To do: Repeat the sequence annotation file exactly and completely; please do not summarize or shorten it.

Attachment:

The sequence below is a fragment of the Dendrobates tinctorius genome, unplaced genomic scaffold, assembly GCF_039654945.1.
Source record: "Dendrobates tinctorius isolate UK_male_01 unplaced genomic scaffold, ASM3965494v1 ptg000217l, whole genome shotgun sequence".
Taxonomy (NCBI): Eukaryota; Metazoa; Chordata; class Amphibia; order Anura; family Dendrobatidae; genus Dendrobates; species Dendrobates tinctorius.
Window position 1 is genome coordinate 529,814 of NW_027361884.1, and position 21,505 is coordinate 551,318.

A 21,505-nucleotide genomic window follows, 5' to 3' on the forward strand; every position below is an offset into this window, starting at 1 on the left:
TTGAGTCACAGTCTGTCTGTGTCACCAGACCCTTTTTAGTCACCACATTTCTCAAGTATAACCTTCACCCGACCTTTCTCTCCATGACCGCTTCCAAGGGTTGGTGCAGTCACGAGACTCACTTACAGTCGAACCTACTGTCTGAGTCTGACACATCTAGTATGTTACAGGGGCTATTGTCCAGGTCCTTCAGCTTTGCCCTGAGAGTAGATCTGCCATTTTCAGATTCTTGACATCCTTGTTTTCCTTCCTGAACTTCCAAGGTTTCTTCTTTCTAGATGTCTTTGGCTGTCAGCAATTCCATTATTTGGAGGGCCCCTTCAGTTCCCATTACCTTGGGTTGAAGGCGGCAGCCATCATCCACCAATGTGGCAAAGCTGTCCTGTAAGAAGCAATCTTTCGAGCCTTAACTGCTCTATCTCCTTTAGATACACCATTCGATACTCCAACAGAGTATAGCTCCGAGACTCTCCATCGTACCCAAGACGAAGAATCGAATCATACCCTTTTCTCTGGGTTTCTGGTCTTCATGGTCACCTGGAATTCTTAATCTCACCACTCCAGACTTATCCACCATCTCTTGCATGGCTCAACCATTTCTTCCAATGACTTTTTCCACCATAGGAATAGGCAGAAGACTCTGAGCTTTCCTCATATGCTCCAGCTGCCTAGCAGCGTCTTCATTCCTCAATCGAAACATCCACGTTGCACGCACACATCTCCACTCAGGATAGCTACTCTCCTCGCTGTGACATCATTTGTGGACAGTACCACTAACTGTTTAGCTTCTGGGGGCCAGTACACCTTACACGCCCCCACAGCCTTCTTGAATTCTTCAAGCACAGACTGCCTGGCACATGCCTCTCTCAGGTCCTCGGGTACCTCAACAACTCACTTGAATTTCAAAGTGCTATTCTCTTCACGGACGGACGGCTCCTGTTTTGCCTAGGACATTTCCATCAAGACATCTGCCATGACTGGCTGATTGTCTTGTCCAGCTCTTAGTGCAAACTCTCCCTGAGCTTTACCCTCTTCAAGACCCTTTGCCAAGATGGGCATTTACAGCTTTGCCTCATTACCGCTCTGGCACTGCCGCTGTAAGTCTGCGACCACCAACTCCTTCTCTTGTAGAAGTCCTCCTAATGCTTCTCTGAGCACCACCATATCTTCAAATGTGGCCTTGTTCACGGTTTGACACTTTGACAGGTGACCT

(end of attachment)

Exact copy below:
The sequence below is a fragment of the Dendrobates tinctorius genome, unplaced genomic scaffold, assembly GCF_039654945.1.
Source record: "Dendrobates tinctorius isolate UK_male_01 unplaced genomic scaffold, ASM3965494v1 ptg000217l, whole genome shotgun sequence".
Taxonomy (NCBI): Eukaryota; Metazoa; Chordata; class Amphibia; order Anura; family Dendrobatidae; genus Dendrobates; species Dendrobates tinctorius.
Window position 1 is genome coordinate 529,814 of NW_027361884.1, and position 21,505 is coordinate 551,318.

A 21,505-nucleotide genomic window follows, 5' to 3' on the forward strand; every position below is an offset into this window, starting at 1 on the left:
TTGAGTCACAGTCTGTCTGTGTCACCAGACCCTTTTTAGTCACCACATTTCTCAAGTATAACCTTCACCCGACCTTTCTCTCCATGACCGCTTCCAAGGGTTGGTGCAGTCACGAGACTCACTTACAGTCGAACCTACTGTCTGAGTCTGACACATCTAGTATGTTACAGGGGCTATTGTCCAGGTCCTTCAGCTTTGCCCTGAGAGTAGATCTGCCATTTTCAGATTCTTGACATCCTTGTTTTCCTTCCTGAACTTCCAAGGTTTCTTCTTTCTAGATGTCTTTGGCTGTCAGCAATTCCATTATTTGGAGGGCCCCTTCAGTTCCCATTACCTTGGGTTGAAGGCGGCAGCCATCATCCACCAATGTGGCAAAGCTGTCCTGTAAGAAGCAATCTTTCGAGCCTTAACTGCTCTATCTCCTTTAGATACACCATTCGATACTCCAACAGAGTATAGCTCCGAGACTCTCCATCGTACCCAAGACGAAGAATCGAATCATACCCTTTTCTCTGGGTTTCTGGTCTTCATGGTCACCTGGAATTCTTAATCTCACCACTCCAGACTTATCCACCATCTCTTGCATGGCTCAACCATTTCTTCCAATGACTTTTTCCACCATAGGAATAGGCAGAAGACTCTGAGCTTTCCTCATATGCTCCAGCTGCCTAGCAGCGTCTTCATTCCTCAATCGAAACATCCACGTTGCACGCACACATCTCCACTCAGGATAGCTACTCTCCTCGCTGTGACATCATTTGTGGACAGTACCACTAACTGTTTAGCTTCTGGGGGCCAGTACACCTTACACGCCCCCACAGCCTTCTTGAATTCTTCAAGCACAGACTGCCTGGCACATGCCTCTCTCAGGTCCTCGGGTACCTCAACAACTCACTTGAATTTCAAAGTGCTATTCTCTTCACGGACGGACGGCTCCTGTTTTGCCTAGGACATTTCCATCAAGACATCTGCCATGACTGGCTGATTGTCTTGTCCAGCTCTTAGTGCAAACTCTCCCTGAGCTTTACCCTCTTCAAGACCCTTTGCCAAGATGGGCATTTACAGCTTTGCCTCATTACCGCTCTGGCACTGCCGCTGTAAGTCTGCGACCACCAACTCCTTCTCTTGTAGAAGTCCTCCTAATGCTTCTCTGAGCACCACCATATCTTCAAATGTGGCCTTGTTCACGGTTTGACACTTTGACAGGTGACCT